Because of its character, the book is not easy to summarize, and in a way perhaps it should not be. Everyone can pick out their assemblage of memories, projects and thoughts that they have learned from this project-process monograph. While I think it’s good that the book not only looks back critically, but also takes a sneak peek into the future, the last chapter of it remains the least impactful for me. Perhaps that’s because the ideas about the New Delftsehof are not yet tangible and some of them are hard to relate to. They also seem to be far more permanent than temporary to me. If this is the way to deal with the market and politics in the end, that’s fine. Though maybe that’s something for another book, one in which there will be more possibility to look back and discuss the relationship between the temporary activation of grey zones and the risk that they will ultimately lead to their gentrification. But it is hard enough to know what will happen next year, let alone in the next eighteen.
In spite of that, there are many other proposals sprinkled throughout the different chapters, and I think there are some really interesting and hopeful ones there. Those that I picked out, including the right to a minimum amount of public space per capita, Neo Localism, and the architecture of second-order effects, are perhaps more systematic, but at the same time I think this is also the strength of this book: that through seemingly small actions one can really start talking about big issues. And this publication shows that this way of thinking and acting can be extremely fruitful.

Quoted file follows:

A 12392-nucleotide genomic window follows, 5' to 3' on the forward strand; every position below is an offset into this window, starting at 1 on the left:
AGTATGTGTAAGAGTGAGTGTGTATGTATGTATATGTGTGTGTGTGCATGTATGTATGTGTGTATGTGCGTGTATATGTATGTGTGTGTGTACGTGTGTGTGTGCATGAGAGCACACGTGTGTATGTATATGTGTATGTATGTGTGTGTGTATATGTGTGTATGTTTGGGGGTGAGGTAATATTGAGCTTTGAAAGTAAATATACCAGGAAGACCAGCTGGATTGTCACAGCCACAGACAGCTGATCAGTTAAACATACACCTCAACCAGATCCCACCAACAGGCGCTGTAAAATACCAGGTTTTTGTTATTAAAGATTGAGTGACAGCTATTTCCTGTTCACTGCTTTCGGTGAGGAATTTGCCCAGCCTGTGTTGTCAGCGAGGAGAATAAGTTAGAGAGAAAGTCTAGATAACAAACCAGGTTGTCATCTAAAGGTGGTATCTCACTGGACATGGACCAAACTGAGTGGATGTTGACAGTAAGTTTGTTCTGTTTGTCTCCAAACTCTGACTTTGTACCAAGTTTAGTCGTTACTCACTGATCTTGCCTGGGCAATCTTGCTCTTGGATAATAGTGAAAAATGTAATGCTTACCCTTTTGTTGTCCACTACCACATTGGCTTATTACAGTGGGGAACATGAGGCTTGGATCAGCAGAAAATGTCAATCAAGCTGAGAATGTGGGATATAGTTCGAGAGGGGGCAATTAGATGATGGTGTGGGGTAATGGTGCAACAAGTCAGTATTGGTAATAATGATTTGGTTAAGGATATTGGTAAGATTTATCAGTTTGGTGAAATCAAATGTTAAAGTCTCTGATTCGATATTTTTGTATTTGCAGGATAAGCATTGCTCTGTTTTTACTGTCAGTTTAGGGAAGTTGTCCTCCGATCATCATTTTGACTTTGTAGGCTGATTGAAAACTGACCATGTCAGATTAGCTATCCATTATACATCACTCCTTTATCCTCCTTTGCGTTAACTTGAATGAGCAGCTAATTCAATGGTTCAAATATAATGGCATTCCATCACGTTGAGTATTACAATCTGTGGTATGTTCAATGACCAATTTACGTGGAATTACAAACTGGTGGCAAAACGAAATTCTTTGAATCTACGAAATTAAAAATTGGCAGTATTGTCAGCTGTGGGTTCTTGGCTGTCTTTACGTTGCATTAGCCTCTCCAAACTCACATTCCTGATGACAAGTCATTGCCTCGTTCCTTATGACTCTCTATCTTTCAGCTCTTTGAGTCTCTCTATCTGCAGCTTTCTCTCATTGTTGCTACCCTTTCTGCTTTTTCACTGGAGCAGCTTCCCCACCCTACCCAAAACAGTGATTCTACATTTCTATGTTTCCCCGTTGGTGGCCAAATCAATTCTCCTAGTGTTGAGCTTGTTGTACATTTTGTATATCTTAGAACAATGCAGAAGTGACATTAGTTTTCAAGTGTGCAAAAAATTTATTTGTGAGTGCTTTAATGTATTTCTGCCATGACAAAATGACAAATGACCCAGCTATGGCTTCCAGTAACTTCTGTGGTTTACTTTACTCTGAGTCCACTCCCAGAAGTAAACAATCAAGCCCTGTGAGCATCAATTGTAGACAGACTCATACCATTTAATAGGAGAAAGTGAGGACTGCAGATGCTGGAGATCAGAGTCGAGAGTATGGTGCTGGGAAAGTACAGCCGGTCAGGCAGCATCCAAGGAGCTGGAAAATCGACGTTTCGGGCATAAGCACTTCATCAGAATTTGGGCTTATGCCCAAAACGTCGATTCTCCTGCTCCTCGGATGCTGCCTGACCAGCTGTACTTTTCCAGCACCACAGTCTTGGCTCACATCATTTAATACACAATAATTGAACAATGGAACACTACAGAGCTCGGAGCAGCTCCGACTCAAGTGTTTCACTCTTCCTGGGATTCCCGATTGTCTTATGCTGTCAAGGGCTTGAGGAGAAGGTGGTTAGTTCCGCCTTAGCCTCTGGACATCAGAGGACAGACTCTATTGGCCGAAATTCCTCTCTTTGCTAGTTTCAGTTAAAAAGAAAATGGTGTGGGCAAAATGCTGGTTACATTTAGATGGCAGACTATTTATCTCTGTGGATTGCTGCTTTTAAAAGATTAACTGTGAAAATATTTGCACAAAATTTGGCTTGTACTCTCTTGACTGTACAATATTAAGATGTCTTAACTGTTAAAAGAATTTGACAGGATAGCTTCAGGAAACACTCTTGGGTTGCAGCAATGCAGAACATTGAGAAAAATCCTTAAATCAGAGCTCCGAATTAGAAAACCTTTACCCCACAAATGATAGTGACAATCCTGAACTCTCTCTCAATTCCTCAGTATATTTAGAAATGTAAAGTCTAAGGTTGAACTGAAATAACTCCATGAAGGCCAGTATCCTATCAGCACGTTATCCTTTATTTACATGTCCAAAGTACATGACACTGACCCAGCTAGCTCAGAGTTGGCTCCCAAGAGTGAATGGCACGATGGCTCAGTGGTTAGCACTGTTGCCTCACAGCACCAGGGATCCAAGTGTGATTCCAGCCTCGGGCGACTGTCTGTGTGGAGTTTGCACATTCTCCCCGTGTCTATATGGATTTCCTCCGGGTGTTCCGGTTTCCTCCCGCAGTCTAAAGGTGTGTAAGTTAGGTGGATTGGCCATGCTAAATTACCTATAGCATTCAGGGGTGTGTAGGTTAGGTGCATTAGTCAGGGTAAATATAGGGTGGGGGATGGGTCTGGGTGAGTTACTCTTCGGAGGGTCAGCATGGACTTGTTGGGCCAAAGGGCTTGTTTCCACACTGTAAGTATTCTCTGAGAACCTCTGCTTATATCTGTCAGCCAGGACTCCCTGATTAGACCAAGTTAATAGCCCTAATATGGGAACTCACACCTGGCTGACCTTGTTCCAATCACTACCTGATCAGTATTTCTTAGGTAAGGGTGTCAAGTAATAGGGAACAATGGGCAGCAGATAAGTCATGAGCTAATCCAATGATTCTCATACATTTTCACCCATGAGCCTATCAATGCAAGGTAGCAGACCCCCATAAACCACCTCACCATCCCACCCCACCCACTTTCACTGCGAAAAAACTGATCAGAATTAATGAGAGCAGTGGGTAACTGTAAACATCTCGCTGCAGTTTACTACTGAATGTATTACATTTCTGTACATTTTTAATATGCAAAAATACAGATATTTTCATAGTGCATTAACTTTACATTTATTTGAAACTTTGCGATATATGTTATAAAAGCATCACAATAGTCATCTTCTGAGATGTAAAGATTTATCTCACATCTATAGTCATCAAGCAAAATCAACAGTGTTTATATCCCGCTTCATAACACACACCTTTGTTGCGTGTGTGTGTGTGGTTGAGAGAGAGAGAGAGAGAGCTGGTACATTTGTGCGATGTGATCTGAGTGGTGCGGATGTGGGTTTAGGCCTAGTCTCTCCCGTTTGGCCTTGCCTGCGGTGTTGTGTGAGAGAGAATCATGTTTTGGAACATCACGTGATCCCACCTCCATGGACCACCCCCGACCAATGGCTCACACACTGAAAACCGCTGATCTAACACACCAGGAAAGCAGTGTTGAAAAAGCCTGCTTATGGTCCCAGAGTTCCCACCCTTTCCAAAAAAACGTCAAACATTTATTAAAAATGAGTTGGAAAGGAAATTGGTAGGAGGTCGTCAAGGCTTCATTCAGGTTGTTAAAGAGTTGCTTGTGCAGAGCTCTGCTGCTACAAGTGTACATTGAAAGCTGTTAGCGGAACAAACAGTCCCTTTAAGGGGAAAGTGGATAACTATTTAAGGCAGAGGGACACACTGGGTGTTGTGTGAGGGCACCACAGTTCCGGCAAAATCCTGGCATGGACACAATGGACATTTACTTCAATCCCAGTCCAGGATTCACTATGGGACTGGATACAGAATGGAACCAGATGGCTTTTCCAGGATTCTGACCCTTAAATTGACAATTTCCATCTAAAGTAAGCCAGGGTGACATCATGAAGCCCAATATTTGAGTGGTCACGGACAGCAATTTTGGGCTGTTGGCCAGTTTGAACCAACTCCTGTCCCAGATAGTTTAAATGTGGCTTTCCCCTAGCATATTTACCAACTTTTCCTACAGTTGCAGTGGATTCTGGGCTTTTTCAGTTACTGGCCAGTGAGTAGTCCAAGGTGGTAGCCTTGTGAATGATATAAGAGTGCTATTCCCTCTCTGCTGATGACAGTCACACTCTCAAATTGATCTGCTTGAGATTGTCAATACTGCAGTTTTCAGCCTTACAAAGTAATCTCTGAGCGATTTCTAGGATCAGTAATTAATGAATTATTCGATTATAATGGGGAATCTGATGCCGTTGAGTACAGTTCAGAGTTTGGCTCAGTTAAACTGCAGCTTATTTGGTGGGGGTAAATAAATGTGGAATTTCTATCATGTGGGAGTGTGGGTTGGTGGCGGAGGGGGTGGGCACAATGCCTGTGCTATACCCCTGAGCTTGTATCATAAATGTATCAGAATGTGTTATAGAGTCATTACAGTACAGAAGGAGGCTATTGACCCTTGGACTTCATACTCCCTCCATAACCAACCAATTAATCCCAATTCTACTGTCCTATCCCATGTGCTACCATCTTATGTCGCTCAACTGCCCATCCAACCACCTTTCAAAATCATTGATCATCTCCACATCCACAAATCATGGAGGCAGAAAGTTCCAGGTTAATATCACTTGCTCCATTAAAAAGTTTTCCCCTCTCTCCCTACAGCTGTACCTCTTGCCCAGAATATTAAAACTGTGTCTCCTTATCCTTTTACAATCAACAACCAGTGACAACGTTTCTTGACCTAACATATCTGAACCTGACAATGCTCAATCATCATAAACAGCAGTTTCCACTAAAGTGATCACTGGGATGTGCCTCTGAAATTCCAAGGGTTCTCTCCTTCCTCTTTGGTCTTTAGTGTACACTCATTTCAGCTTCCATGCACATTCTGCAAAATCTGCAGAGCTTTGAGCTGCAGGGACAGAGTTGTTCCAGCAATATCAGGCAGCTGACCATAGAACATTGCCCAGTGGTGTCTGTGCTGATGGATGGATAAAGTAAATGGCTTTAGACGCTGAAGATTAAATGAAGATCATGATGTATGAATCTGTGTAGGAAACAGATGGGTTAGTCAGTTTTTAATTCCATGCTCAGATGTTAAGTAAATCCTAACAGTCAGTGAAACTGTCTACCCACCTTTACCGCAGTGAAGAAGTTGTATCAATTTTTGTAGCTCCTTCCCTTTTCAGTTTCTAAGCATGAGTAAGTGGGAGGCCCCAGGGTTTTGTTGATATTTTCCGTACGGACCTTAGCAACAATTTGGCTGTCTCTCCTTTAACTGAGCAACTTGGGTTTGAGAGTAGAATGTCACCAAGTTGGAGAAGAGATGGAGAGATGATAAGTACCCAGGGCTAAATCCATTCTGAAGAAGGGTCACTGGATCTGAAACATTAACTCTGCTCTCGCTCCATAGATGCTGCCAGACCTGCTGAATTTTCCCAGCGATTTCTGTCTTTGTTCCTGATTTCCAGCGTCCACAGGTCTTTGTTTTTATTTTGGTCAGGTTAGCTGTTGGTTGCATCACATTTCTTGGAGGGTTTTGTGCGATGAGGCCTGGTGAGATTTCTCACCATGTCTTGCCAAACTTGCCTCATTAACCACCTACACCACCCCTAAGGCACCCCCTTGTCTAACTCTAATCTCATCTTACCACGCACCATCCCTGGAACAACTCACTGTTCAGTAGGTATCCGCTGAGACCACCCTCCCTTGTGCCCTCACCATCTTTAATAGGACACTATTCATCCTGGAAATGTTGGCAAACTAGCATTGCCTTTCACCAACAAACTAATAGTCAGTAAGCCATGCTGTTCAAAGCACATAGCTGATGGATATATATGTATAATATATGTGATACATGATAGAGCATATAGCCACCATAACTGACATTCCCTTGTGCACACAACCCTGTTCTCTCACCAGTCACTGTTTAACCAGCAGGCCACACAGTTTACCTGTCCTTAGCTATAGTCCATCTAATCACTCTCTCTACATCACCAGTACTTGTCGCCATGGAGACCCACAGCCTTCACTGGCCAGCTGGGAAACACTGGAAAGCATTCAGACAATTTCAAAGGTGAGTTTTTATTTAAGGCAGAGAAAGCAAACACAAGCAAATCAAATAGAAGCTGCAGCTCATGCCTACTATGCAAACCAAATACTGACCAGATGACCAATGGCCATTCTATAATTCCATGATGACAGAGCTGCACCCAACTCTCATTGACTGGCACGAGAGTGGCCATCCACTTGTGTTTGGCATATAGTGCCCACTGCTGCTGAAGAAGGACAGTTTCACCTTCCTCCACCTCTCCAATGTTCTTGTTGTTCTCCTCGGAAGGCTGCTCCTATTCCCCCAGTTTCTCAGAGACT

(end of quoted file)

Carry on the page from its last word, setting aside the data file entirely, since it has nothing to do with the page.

The first takeaway from City of Permanent Temporality, is a stronger sense of the need to increase the resilience of architects and policymakers to the forces of the financial mechanisms. Perhaps it sounds like a boring mantra by now, but architecture and urban planning are still too slow and too fixated on providing blueprints to offer valuable answers for a rapidly changing society. Following Speaks and Hyde, to engage in the big soft yellow, architects need to become designers of the second-order effects and orchestrate the complex frameworks of the production of space including all of its political, economic and social layers. This does not mean that everyone needs to start building temporary wooden structures now. Just more of the yellow that goes against, not with, the stream, please. The second takeaway is directed at the city council and the world of politics. It is a call for stronger governments that can act in a time of ecological crisis and a financialized world. ZUS argues that governments should stop trying to do a little of everything, and should start daring to choose, set limits, and take responsibility for the public domain, and I fully agree with that.
Perhaps, all in all, City of Permanent Temporality is not really about losing control. It is about not leaving it all up to the market.